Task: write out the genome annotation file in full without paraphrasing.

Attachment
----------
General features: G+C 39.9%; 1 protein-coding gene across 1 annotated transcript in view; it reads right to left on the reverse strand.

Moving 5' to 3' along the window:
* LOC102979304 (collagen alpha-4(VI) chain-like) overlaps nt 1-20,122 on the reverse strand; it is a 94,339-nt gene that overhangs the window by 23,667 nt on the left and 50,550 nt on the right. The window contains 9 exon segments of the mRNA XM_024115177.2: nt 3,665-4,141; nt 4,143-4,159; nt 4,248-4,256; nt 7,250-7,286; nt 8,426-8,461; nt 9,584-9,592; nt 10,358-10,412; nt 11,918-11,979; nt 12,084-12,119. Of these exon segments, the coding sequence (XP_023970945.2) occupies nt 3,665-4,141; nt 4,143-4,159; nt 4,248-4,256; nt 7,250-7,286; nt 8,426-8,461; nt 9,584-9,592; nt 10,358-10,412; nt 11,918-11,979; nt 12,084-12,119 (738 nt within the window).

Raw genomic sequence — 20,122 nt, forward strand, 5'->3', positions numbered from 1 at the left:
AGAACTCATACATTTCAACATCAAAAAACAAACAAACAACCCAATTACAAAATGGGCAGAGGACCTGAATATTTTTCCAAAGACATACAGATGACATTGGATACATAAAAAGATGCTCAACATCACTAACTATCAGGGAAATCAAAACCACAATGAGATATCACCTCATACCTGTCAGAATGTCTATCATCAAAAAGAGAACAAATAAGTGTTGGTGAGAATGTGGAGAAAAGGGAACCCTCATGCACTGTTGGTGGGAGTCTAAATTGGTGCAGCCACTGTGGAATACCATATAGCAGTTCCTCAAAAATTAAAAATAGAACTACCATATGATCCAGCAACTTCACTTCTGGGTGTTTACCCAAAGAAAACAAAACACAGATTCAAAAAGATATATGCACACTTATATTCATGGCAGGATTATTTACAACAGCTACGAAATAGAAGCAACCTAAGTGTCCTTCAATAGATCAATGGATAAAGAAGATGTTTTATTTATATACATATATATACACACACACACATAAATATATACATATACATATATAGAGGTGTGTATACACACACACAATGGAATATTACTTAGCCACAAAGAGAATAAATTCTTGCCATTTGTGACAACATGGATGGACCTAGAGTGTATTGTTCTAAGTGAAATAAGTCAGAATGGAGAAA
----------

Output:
General features: G+C 39.9%; 1 protein-coding gene across 1 annotated transcript in view; it reads right to left on the reverse strand.

Moving 5' to 3' along the window:
* LOC102979304 (collagen alpha-4(VI) chain-like) overlaps nt 1-20,122 on the reverse strand; it is a 94,339-nt gene that overhangs the window by 23,667 nt on the left and 50,550 nt on the right. The window contains 9 exon segments of the mRNA XM_024115177.2: nt 3,665-4,141; nt 4,143-4,159; nt 4,248-4,256; nt 7,250-7,286; nt 8,426-8,461; nt 9,584-9,592; nt 10,358-10,412; nt 11,918-11,979; nt 12,084-12,119. Of these exon segments, the coding sequence (XP_023970945.2) occupies nt 3,665-4,141; nt 4,143-4,159; nt 4,248-4,256; nt 7,250-7,286; nt 8,426-8,461; nt 9,584-9,592; nt 10,358-10,412; nt 11,918-11,979; nt 12,084-12,119 (738 nt within the window).

Raw genomic sequence — 20,122 nt, forward strand, 5'->3', positions numbered from 1 at the left:
AGAACTCATACATTTCAACATCAAAAAACAAACAAACAACCCAATTACAAAATGGGCAGAGGACCTGAATATTTTTCCAAAGACATACAGATGACATTGGATACATAAAAAGATGCTCAACATCACTAACTATCAGGGAAATCAAAACCACAATGAGATATCACCTCATACCTGTCAGAATGTCTATCATCAAAAAGAGAACAAATAAGTGTTGGTGAGAATGTGGAGAAAAGGGAACCCTCATGCACTGTTGGTGGGAGTCTAAATTGGTGCAGCCACTGTGGAATACCATATAGCAGTTCCTCAAAAATTAAAAATAGAACTACCATATGATCCAGCAACTTCACTTCTGGGTGTTTACCCAAAGAAAACAAAACACAGATTCAAAAAGATATATGCACACTTATATTCATGGCAGGATTATTTACAACAGCTACGAAATAGAAGCAACCTAAGTGTCCTTCAATAGATCAATGGATAAAGAAGATGTTTTATTTATATACATATATATACACACACACACATAAATATATACATATACATATATAGAGGTGTGTATACACACACACAATGGAATATTACTTAGCCACAAAGAGAATAAATTCTTGCCATTTGTGACAACATGGATGGACCTAGAGTGTATTGTTCTAAGTGAAATAAGTCAGAATGGAGAAA